Colorado District 6: Who’s running in the Congressional district for Aurora?

Kevin J. Beaty/Denverite
An official ballot drop box in Colorado Springs’ election headquarters. May 31, 2022.

Not too long ago, CO-6 was the swing district of the state, bringing in national dollars and resulting in big waves of ads. The latest round of redistricting has changed that dynamic, giving the district a +15 Democratic tilt, based on the average of eight previous elections.

The redrawn district is based in the urban parts of Arapahoe and Adams counties, losing parts of the more Republican-leaning Douglas County and gaining a bit of purple Jefferson County. It remains one of the most ethnically diverse in the state, after districts one and eight.

Democrat Jason Crow has represented CO-6 since 2019, flipping the seat in a blue wave year, and becoming the first Democrat to represent the district since its creation.

Here’s who’s running this time:


Jason Crow: Like last cycle, Crow isn’t facing a primary challenge. The former lawyer and Army veteran has built on his national security background during his time in Congress.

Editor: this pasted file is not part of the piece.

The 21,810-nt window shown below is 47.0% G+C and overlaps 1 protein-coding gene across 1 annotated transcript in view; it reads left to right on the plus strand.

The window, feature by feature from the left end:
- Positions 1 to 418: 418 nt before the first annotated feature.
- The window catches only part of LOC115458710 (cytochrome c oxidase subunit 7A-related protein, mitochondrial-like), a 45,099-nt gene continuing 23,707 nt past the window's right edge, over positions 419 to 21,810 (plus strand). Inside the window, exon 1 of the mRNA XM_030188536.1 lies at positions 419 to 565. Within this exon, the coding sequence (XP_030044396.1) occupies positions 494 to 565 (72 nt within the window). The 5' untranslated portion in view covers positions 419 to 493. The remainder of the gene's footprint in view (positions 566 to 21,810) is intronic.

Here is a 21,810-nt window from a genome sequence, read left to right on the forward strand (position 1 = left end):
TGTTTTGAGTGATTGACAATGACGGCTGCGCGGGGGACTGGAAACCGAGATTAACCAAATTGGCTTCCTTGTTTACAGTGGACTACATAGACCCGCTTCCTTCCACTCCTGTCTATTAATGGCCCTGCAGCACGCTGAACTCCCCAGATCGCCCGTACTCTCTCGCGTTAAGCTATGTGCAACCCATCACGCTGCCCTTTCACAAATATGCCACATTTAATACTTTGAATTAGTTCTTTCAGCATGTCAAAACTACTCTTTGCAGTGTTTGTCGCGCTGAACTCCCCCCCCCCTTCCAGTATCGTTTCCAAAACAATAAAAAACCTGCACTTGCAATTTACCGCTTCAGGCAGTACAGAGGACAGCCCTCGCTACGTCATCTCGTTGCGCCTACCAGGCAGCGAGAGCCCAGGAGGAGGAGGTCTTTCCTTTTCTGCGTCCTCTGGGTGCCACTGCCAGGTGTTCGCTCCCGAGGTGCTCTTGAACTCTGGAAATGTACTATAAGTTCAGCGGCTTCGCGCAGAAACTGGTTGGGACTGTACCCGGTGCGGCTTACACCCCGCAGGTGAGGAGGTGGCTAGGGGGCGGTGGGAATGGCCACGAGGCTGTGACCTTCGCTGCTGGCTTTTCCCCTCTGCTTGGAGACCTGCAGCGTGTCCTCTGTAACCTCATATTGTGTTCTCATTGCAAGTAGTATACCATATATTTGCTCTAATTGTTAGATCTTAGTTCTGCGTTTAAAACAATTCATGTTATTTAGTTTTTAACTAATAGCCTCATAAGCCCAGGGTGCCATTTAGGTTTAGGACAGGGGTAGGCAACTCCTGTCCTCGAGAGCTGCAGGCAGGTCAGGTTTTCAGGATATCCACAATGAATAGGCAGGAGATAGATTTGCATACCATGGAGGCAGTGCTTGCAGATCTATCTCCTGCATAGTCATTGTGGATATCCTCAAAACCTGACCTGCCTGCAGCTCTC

He sits on the Armed Services committee, the Select Committee on Intelligence, and the Small Business Committee, where he’s the chair of the Innovation, Entrepreneurship and Workforce development subcommittee. He’s the co-chair of the Democratic Caucus National Security Task Force and a vice chair of the Gun Violence Task Force, and belongs to a number of other caucuses.

He also raised his profile nationally while serving as an impeachment manager during the first impeachment of President Trump. He has a lot of cash on hand for his reelection campaign, currently more than $1.9 million.


Steven Monahan: A former Naval aviator, Monahan said he’s running over concerns about “rising crime, inflation, parental role in their children’s education, immigration” and government bureaucracy. He also wants to end green energy subsidies and reduce the trade deficit. He entered the race in February.

Monahan comes to this contest after an unsuccessful bid for the state House in 2020. As of the latest FEC filings, he has raised a bit less than $10,000.